First of all, good article explaining the basics of included columns.
Unfortunately, the space saving of 48.9% is completely wrong. Yes, you are saving 48.9% space in the intermediate levels (actually little less because of pointers to the next level) but that amounts to about 0.4% for the whole index! 0.4%! That's it. Not worth talking about since fragmentation will cost you much more.
Anyway, here are more details, somebody please check my math :-)
Assume 8kB ~ 8000B per page (it's actually 8096 but this will make the math easier).
Assume a pointer to the next level is 4B (it is 6B but 4B will make it simpler).
Assume that a pointer to a table row is also 4B (that depends on the table, in most cases it's more than 4B).
Ignore any row overhead.
In any case, these assumptions give advantage to an index with included columns, so no harm done.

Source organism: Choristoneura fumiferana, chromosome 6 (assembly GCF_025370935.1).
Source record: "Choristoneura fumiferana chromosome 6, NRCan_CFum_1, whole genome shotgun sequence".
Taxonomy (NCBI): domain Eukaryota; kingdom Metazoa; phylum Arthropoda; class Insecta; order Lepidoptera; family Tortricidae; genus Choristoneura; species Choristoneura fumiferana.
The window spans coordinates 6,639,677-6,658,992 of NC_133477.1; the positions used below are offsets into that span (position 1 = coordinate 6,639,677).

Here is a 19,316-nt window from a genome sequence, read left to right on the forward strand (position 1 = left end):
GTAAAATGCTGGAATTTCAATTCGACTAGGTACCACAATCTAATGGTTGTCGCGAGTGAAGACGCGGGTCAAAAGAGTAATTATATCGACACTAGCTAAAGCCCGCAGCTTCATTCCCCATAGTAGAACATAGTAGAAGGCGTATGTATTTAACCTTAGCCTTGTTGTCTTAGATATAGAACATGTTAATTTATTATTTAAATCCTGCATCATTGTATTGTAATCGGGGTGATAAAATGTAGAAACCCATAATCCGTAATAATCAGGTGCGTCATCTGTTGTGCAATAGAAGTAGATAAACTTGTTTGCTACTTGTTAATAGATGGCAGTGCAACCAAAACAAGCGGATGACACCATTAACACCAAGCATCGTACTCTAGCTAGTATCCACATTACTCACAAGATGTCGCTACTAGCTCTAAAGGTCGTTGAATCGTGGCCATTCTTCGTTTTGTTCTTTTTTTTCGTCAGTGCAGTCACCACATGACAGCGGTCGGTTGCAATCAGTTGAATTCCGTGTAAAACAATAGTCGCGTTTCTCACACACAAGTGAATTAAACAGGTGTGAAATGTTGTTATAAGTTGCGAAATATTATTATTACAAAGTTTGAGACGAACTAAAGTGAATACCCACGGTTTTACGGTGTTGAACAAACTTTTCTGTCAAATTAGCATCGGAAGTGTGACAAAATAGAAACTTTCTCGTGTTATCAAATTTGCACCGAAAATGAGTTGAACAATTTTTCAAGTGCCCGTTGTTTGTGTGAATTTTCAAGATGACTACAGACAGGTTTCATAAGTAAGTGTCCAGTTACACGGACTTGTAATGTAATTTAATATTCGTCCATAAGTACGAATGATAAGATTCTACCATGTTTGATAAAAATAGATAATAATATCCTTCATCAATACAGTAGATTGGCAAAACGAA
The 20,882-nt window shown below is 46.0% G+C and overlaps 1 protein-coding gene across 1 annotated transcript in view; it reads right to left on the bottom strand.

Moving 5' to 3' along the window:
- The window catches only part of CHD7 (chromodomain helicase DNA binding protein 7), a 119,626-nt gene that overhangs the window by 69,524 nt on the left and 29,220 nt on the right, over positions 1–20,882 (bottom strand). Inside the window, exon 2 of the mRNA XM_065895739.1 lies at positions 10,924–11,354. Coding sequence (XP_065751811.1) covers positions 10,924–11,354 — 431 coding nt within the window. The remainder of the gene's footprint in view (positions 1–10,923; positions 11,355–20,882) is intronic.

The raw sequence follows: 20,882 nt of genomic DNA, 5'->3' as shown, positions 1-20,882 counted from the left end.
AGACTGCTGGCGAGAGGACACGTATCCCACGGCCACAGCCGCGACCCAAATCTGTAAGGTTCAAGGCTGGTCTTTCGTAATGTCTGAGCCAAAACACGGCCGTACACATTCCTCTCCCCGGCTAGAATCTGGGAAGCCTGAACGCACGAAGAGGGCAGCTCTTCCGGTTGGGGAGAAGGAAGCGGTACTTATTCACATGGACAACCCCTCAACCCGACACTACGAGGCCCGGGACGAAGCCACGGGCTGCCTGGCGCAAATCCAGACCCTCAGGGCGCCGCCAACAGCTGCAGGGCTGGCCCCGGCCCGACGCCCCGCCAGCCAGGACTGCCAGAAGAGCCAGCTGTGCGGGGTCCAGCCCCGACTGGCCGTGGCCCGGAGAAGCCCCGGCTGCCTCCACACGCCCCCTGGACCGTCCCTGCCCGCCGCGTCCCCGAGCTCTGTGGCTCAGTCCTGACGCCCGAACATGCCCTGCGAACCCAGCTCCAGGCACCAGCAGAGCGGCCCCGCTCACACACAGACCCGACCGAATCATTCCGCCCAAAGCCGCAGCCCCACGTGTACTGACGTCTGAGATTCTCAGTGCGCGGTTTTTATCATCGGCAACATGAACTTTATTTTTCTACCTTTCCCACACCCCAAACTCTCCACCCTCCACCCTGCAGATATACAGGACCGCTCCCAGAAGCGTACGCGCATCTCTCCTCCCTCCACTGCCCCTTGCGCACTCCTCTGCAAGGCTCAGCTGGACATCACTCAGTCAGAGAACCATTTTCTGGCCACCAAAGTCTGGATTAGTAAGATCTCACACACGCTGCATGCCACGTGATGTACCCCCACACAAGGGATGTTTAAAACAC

Let's take a table with 1,000,000 rows.
LEAF LEVEL: 1,000,000 leaves, 50B/leaf ==> 6,250 pages
INTERMEDIATE LEVEL: 6,250 nodes, 50B/node ==> 160 nodes/page ==> 40 pages
ROOT LEVEL: 40 nodes, 50B/node ==> 160 nodes/page ==> 1 page
Total# pages: 6,291
Index with included columns
LEAF LEVEL: 1,000,000 leaves, 50B/leaf ==> 160 leaves/page ==> 6,250 pages
INTERMEDIATE LEVEL: 6,250 nodes, 20B/node ==> 400 nodes/page ==> 16 pages
ROOT LEVEL: 16 nodes, 20B/node ==> 400 nodes/page ==> 1 page
Total# pages: 6,267
6,291 / 6,267 = 1.003829 ... ~ 1.004
Clearly, there are slight differences in the final number depending on the table size but no matter what, the number will be very similar for any number of rows.
Also, in Josef's example, the leaf node/index key was relatively small and therefore the number of intermediate nodes compared to the # leaf nodes was very small. With wider indexes, the number of intermediate nodes increases and so does the amount of saved space.